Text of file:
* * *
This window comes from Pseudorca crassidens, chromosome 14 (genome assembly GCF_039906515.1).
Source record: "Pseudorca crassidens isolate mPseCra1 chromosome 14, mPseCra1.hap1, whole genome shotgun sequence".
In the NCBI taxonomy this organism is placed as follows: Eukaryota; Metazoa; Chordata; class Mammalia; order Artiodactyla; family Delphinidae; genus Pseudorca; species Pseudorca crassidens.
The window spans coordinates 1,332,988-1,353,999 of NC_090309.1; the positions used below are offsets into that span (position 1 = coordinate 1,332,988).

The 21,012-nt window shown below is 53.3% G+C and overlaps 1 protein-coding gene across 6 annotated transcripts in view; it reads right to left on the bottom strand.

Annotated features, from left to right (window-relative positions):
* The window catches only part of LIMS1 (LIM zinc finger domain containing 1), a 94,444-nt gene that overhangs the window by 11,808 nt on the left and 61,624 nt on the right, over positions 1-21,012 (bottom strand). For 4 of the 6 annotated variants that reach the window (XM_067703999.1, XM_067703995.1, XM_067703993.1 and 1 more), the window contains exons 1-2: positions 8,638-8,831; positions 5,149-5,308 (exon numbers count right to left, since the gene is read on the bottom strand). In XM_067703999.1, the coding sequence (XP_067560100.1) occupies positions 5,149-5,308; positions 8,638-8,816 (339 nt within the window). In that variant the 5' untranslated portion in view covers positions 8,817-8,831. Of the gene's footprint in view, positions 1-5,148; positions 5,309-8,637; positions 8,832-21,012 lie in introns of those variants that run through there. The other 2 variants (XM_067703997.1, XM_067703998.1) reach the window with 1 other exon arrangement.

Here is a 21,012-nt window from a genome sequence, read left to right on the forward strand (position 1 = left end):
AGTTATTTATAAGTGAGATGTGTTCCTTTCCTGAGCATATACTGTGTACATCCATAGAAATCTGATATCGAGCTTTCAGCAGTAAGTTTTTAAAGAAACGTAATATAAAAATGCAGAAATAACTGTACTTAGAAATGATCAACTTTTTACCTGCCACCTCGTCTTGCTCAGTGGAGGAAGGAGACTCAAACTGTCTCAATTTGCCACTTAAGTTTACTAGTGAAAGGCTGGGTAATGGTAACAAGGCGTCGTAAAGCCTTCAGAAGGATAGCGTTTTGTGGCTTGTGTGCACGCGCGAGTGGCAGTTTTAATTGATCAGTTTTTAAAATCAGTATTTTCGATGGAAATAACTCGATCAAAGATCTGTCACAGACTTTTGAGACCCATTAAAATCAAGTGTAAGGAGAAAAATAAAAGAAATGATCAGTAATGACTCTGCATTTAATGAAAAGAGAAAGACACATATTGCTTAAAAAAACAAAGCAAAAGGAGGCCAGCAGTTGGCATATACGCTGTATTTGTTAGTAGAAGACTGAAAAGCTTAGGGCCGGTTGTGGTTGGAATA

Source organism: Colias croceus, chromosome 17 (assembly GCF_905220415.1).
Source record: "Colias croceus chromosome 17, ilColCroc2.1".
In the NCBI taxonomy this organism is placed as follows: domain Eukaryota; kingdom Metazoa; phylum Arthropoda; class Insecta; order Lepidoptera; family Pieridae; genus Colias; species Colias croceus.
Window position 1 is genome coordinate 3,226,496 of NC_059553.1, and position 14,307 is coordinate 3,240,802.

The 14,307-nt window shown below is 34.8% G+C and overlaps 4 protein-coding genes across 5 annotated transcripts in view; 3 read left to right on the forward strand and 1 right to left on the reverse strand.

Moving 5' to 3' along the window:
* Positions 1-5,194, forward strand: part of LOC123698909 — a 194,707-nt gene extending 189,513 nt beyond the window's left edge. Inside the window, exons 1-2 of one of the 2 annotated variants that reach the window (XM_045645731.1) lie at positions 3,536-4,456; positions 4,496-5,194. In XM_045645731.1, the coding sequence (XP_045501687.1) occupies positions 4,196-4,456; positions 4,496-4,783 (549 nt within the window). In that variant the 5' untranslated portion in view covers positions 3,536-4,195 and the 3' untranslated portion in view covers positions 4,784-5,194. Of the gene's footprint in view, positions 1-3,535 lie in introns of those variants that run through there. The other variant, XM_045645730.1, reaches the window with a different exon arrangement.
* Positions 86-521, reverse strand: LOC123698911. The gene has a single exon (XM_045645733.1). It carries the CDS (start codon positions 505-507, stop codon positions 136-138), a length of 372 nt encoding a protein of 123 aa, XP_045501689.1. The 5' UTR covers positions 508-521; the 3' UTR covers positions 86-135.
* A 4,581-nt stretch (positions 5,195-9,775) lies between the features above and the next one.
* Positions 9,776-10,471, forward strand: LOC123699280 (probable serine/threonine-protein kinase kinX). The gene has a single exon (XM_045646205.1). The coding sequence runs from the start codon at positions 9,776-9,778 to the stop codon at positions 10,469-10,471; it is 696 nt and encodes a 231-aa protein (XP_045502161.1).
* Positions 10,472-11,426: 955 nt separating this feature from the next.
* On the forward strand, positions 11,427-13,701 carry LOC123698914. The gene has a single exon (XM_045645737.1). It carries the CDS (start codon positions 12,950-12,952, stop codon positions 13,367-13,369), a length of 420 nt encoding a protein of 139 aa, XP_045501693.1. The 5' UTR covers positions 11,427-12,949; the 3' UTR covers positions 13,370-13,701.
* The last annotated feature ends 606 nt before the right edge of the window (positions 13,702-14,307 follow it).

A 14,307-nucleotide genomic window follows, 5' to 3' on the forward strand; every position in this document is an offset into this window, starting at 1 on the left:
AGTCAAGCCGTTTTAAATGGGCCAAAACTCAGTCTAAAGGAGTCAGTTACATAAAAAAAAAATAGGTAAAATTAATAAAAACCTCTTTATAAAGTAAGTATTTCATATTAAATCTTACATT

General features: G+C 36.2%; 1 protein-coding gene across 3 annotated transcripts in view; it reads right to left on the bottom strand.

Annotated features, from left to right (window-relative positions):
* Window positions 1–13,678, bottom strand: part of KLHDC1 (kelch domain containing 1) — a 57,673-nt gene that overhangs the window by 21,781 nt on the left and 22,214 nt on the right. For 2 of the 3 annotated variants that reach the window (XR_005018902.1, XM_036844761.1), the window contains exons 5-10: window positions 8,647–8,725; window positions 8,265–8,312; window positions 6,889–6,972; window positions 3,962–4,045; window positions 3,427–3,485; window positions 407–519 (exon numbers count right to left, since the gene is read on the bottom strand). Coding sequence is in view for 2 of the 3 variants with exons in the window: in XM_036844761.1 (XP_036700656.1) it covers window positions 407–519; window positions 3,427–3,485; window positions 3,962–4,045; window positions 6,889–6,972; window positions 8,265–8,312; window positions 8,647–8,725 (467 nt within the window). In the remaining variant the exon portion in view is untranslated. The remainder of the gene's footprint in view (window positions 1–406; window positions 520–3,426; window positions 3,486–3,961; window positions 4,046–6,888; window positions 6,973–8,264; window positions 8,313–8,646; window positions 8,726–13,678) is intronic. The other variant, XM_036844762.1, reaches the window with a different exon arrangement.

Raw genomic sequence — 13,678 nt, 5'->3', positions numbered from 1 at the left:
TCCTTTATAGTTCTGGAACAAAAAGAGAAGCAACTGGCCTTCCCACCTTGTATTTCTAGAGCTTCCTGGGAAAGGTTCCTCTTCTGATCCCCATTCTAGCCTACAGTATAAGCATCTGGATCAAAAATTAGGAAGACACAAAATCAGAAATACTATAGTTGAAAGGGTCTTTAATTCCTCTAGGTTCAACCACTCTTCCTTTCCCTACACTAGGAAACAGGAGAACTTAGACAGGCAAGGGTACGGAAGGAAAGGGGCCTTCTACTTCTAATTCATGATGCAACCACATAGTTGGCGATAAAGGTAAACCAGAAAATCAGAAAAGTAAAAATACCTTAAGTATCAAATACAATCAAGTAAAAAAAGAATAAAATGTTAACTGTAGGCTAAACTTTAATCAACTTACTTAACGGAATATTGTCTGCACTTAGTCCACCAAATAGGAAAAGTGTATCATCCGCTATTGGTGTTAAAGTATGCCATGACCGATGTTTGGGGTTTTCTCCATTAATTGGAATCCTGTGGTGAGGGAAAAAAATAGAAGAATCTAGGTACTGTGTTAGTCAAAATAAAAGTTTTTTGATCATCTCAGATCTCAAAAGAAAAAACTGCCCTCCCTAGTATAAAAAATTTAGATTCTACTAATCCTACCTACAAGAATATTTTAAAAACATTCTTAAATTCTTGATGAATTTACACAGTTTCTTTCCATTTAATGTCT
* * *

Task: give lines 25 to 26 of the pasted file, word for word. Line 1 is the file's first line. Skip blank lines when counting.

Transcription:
General features: G+C 36.2%; 1 protein-coding gene across 3 annotated transcripts in view; it reads right to left on the bottom strand.

Annotated features, from left to right (window-relative positions):